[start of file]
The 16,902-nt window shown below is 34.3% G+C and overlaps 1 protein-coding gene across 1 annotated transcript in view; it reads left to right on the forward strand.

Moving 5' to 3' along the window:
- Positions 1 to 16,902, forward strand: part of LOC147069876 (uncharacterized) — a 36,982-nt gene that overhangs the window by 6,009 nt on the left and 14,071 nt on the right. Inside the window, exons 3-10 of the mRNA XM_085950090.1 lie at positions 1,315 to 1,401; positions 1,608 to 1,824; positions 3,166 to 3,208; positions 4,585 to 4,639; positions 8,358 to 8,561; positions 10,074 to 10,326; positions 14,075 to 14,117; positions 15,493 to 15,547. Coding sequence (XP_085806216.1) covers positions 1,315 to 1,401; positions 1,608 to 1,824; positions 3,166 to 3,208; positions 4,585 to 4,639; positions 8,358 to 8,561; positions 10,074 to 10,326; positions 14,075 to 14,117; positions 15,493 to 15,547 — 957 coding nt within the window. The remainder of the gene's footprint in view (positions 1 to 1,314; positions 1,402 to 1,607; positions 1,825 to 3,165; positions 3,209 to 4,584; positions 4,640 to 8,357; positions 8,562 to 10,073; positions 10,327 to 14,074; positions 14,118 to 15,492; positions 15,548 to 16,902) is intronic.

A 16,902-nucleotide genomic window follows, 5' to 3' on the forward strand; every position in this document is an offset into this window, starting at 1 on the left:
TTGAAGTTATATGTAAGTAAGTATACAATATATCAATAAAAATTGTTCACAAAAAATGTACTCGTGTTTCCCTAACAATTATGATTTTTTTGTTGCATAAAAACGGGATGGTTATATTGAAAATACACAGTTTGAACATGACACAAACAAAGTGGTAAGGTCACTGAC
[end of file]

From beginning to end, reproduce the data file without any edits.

The 16,902-nt window shown below is 34.3% G+C and overlaps 1 protein-coding gene across 1 annotated transcript in view; it reads left to right on the forward strand.

Moving 5' to 3' along the window:
- Positions 1 to 16,902, forward strand: part of LOC147069876 (uncharacterized) — a 36,982-nt gene that overhangs the window by 6,009 nt on the left and 14,071 nt on the right. Inside the window, exons 3-10 of the mRNA XM_085950090.1 lie at positions 1,315 to 1,401; positions 1,608 to 1,824; positions 3,166 to 3,208; positions 4,585 to 4,639; positions 8,358 to 8,561; positions 10,074 to 10,326; positions 14,075 to 14,117; positions 15,493 to 15,547. Coding sequence (XP_085806216.1) covers positions 1,315 to 1,401; positions 1,608 to 1,824; positions 3,166 to 3,208; positions 4,585 to 4,639; positions 8,358 to 8,561; positions 10,074 to 10,326; positions 14,075 to 14,117; positions 15,493 to 15,547 — 957 coding nt within the window. The remainder of the gene's footprint in view (positions 1 to 1,314; positions 1,402 to 1,607; positions 1,825 to 3,165; positions 3,209 to 4,584; positions 4,640 to 8,357; positions 8,562 to 10,073; positions 10,327 to 14,074; positions 14,118 to 15,492; positions 15,548 to 16,902) is intronic.

A 16,902-nucleotide genomic window follows, 5' to 3' on the forward strand; every position in this document is an offset into this window, starting at 1 on the left:
TTGAAGTTATATGTAAGTAAGTATACAATATATCAATAAAAATTGTTCACAAAAAATGTACTCGTGTTTCCCTAACAATTATGATTTTTTTGTTGCATAAAAACGGGATGGTTATATTGAAAATACACAGTTTGAACATGACACAAACAAAGTGGTAAGGTCACTGAC